Carine: No, for sure. And and you'll notice that people are just like, they, they're scared to take the leap because they don't want to go through that first hundred episodes, like they're scared to fail or not do as well. And I think it was Brene Brown who talks about vulnerability and at the, at the end of the day, if someone's not in the arena, if someone's.
You know, doing the same work as you, and that's what you're scared of. You're scared of their judgment. You know, that's given me so much like so much better feeling about, I don't know. It's, I just felt so much better thinking about that, that at the end of the day, I can only feel like someone's criticism is worthy if they're doing the same thing as me.
So why would I mind. Failing for a little bit, or not doing as what? As, as well as I am doing now. Because if I hadn't gone through that, I wouldn't, I [00:08:00] wouldn't be doing as well. Right. So yeah, it's, it's scary, but at the same time, who cares? . Like, that's, that's my thought process right now.
Olivier :: Yeah, I agree. And you're actually in a very unique position because you've done a lot more episodes than almost, I think there's like 2 million podcasts out there, but only, I think it's, and I'm gonna throw that out there. So 5% actually make more than 15 episodes. So you're, you're in a, in very small group of people.
There's like half a million active podcasts beyond a couple episodes. Most people stop after one episode and I think just cuz it's very scary to do this. So hats off that the,
Olivier :: what was. The hardest part of doing your podcast? What? It is the hardest part, I should say. , Well, for me it's editing.
Olivier :: as fun as it is in a way, it's also one of the hardest things for me.
Carine: Editing. Yeah, for sure. I think that is, is a tough one, but also time management and making sure that I'm being consistent. I think consistency is tough because you're not just relying on your own skills, you're relying on other [00:09:00] people's availabilities. You're relying on other parts of your life where you have to.
Either you're working at a job, you have a family, you have a house to maintain, but you also have this podcast that's a side hustle that means a lot to you. Which is how I feel really. And having to fit all that and edit it and have that conversation, make sure the person's engaged. So the time management aspect is, is kind of tough, and I'm trying to master that and set things up in advance so that I could keep it.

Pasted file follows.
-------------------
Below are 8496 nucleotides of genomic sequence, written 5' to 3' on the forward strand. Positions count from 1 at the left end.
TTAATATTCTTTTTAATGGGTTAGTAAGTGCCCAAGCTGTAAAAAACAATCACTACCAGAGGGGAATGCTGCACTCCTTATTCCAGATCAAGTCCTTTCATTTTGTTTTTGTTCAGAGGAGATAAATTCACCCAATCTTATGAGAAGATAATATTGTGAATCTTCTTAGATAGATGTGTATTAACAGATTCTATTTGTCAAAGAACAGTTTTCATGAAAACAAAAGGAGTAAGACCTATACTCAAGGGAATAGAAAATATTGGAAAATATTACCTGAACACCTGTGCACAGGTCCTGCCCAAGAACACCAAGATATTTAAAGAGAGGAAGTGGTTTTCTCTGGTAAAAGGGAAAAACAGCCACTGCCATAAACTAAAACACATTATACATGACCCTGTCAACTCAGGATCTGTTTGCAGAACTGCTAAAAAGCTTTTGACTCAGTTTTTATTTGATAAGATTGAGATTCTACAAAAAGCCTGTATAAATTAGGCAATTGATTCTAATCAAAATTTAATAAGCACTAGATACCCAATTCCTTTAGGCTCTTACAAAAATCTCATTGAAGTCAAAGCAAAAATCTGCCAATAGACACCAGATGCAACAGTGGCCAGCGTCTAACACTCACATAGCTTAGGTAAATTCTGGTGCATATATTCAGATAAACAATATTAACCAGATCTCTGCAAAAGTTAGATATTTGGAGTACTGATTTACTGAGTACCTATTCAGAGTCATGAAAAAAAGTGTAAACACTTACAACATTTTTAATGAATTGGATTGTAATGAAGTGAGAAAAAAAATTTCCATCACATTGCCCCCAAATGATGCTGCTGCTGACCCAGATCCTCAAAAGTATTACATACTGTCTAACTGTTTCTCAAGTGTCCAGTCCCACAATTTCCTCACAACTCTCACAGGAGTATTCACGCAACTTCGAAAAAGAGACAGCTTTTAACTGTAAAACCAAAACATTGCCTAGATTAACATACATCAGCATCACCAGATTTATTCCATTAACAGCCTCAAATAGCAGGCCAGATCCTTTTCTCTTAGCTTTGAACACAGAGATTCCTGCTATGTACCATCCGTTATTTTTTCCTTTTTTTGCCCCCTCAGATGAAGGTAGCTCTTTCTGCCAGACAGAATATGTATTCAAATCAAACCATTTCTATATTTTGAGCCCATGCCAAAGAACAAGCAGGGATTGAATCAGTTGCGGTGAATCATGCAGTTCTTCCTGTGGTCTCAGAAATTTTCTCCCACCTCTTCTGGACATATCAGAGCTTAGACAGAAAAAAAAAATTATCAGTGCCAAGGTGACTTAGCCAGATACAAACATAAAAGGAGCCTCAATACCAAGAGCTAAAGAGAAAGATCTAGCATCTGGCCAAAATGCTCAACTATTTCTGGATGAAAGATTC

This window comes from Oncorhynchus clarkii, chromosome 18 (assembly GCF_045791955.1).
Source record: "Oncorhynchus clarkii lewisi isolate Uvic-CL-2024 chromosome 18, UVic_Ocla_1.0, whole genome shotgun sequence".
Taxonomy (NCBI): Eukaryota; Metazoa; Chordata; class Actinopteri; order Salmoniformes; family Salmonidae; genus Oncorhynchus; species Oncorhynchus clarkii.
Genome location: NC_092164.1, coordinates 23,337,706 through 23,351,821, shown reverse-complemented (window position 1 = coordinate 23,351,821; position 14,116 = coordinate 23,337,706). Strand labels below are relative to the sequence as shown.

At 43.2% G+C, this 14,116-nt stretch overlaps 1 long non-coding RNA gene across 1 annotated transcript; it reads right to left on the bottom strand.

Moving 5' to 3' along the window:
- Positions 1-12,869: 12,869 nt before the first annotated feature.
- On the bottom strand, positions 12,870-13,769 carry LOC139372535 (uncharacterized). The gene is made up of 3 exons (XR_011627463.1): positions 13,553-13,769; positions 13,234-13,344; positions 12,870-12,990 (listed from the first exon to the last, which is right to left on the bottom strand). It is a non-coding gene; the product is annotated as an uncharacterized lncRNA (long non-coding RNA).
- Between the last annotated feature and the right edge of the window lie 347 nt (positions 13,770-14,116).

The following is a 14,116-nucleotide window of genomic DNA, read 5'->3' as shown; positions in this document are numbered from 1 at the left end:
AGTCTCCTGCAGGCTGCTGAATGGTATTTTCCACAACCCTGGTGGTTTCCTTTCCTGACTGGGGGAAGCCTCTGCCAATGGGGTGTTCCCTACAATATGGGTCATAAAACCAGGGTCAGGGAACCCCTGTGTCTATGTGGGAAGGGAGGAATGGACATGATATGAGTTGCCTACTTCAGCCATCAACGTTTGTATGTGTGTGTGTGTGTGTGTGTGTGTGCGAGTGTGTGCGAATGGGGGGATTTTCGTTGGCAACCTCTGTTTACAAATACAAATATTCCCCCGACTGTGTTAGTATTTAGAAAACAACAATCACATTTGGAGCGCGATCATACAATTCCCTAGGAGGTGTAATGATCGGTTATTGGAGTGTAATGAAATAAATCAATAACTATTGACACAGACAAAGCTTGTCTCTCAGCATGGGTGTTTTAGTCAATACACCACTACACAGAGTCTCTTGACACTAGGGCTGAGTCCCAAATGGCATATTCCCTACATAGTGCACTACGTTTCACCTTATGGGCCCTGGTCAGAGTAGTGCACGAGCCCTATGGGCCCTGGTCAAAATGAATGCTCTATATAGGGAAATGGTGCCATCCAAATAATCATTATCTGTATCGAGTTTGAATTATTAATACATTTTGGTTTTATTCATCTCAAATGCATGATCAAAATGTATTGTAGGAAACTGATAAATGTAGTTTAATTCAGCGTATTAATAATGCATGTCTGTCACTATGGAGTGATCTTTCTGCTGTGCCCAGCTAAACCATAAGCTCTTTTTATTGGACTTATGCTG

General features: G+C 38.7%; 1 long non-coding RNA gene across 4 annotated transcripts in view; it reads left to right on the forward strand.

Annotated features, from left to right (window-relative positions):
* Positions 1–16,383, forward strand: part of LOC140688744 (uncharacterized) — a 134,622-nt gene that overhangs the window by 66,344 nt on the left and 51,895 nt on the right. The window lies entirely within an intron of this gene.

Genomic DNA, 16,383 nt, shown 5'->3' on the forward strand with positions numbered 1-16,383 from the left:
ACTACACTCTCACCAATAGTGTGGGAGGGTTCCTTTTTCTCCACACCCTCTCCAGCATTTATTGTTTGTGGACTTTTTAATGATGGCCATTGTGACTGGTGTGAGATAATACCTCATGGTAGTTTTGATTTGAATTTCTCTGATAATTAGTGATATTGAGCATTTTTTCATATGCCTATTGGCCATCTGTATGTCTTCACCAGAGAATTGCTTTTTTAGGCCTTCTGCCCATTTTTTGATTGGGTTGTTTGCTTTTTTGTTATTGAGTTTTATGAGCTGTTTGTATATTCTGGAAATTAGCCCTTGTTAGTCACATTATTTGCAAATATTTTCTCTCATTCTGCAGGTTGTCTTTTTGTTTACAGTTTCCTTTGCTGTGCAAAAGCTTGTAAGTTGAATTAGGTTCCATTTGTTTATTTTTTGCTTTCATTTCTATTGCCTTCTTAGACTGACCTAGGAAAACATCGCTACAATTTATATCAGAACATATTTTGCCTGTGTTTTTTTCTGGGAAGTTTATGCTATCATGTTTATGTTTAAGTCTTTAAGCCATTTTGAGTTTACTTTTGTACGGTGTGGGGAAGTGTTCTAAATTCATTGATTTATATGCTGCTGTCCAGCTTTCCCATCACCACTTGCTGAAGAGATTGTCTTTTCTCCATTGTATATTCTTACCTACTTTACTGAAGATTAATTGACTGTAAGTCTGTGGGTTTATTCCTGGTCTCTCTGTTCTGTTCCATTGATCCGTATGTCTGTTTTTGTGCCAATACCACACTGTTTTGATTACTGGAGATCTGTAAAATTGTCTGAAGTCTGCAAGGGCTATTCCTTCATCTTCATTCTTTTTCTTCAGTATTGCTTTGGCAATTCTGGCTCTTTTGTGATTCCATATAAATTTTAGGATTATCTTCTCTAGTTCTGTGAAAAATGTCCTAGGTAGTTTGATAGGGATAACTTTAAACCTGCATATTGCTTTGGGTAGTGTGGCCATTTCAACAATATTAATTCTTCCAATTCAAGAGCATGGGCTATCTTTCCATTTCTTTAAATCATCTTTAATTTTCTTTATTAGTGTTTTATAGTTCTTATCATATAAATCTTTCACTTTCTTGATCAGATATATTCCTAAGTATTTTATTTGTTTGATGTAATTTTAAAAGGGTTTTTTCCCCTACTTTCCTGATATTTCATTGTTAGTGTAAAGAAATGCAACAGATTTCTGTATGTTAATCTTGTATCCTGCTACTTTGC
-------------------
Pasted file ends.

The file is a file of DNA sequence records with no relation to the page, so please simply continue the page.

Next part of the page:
but then you go on vacation and then you come back and it's like everything's just on reset, right? And you have to start again. It's not that I don't care enough to try. It's like, I guess just a. I like, I need to just work on that. Right. And and I think that could be misconstrued because at the end of the day, the people who are successful and have 2 million podcast, like all the 2 million podcasts out there, and people who, who end up on top are the people who are consistent and people who let something out every two days.
I don't know how they do it, but to me, the quality matters so much versus the [00:10:00] quantity. That's what I try to balance.
Olivier :: Yeah. Time management and for me, Next thing I would say is constantly doing a social media.
It's like a full-time job podcast, which is was really meant, his little passion side project has turned into like sometimes a full week's work to catch up and to pump it out there. So yeah, I hear you.
Carine: Yeah, for sure. I think with with social media as well, it takes a lot of time, right, to advertise and to put that content out there. Make it into snippets. I, I know this is like the world's smallest violin playing right now for me, , but I think, I think it's it's still something that people, you know, don't realize.
They just think, you know, you recorded something and put it on the podcast like a app. And it's not that simple, but it's also fun you know, coming from background of marketing. And having social media, being content creator, it is fun to see how you can pivot that content and make it out to be what it is that you see.